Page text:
# Combinations of n objects taken r at a time

• Justin12005
In summary, the customer has 8 choices for the base and top, and 5 choices for each of the 4 modules in the middle. Therefore, the total number of choices for the completed file is 8 x 5 x 5 x 5 x 5, which equals 8,000 possible combinations.
Justin12005
An office furniture manufacturer that makes modular storage files offer its customers two choices for the base and four choices for the top, and the modular storage files come in five different heights. The customer may choose any combination of the five different-sized modules so that the finished file has a base, a top, and one, two, three, four, five, or six storage modules. How many choices does the customer have if the completed file has four storage modules, a top, and base? The order in which the four modules are stacked is irrelevant.

The best i could get was nCr=(n/r), (2/1)x(4/1)x((5/4)+(5/3)+(5/2)+(5/1)), and it is wrong. my teacher spent half an hour on this one question and he has no clue how to do it. This is basically my last resort.

It's like the ice-cream flavors problem - only the number of choices for top and bottom flavor are not the same as for the middle ones. You've done that one before right?
It would help to see your reasoning - but it looks like you did something to do with combinations out of 5 (but it looks like you got the formula mixed up) , times the 2 bases, times the 4 tops? The answer cannot be correct because it gives you a fraction in the answer - and you cannot have a fraction of a combination. In fact, the method you tried will usually give you a fraction. (BTW: do you know the correct answer?)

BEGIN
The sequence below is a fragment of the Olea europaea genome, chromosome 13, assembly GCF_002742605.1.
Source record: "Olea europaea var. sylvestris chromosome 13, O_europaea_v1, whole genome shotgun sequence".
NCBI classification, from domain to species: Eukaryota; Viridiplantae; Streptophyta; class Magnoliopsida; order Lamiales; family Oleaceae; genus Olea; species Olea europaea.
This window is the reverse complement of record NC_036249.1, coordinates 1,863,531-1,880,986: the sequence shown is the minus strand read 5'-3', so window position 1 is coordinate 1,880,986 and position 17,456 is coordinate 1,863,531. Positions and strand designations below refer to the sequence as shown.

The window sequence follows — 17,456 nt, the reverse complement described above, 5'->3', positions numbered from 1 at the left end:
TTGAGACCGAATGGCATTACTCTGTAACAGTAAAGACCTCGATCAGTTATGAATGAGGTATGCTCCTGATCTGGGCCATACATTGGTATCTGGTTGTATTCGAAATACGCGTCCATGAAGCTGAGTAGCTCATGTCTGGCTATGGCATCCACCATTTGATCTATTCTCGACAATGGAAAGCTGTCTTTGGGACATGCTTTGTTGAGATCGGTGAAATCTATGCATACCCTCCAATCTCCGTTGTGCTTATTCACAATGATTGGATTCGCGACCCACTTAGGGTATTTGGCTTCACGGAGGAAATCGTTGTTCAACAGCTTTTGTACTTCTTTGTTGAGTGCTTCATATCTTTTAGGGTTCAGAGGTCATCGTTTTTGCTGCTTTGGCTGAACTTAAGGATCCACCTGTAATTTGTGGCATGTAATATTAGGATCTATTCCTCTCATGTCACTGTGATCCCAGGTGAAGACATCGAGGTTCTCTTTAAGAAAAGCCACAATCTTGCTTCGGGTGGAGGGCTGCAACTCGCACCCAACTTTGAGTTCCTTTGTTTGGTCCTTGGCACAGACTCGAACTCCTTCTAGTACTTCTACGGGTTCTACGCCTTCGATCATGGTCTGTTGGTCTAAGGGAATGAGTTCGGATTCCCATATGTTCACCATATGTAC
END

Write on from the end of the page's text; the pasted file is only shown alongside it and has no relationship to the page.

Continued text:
In the description:
You have a base (out of 2), a top (out of 4) so that's 8 right there... well done.
The middle part has 4 modules in the middle, which the customer assembles out of 5 varieties.
If the varieties are A,B,C,D,E, then one choice may be AABE, another may be ACCE.
If order matters, then AABE is different from ABAE etc.

Is the way forward clearer now?

Note: it is easy to get mixed up about formulas, so try to look at what the formulas are trying to describe:
http://www.mathsisfun.com/combinatorics/combinations-permutations.html

Last edited:

## 1. What is the formula for calculating combinations of n objects taken r at a time?

The formula for calculating combinations is nCr = n! / (r!(n-r)!), where n represents the total number of objects and r represents the number of objects taken at a time.

## 2. How is a combination different from a permutation?

A combination is a selection of objects where the order does not matter, while a permutation is a selection where the order does matter. In other words, combinations are unordered, while permutations are ordered.

## 3. Can the number of combinations be larger than the number of objects?

No, the number of combinations cannot be larger than the number of objects. The maximum number of combinations is nCr, where n is the total number of objects and r is the number of objects taken at a time.

## 4. How does the value of r affect the number of combinations?

The value of r directly affects the number of combinations. As r increases, the number of combinations decreases. This is because as r increases, the number of objects taken at a time decreases, resulting in fewer possible combinations.

## 5. How can combinations be used in real-life scenarios?

Combinations are commonly used in real-life scenarios such as lottery numbers, combinations for locks, and selecting a team from a larger group of people. They can also be used in statistics and probability to determine the likelihood of certain outcomes.

Replies
3
Views
881
Replies
10
Views
3K
Replies
14
Views
1K
Replies
3
Views
2K
Replies
28
Views
5K
Replies
3
Views
1K
Replies
3
Views
1K
Replies
1
Views
2K
Replies
1
Views
866
Replies
3
Views
3K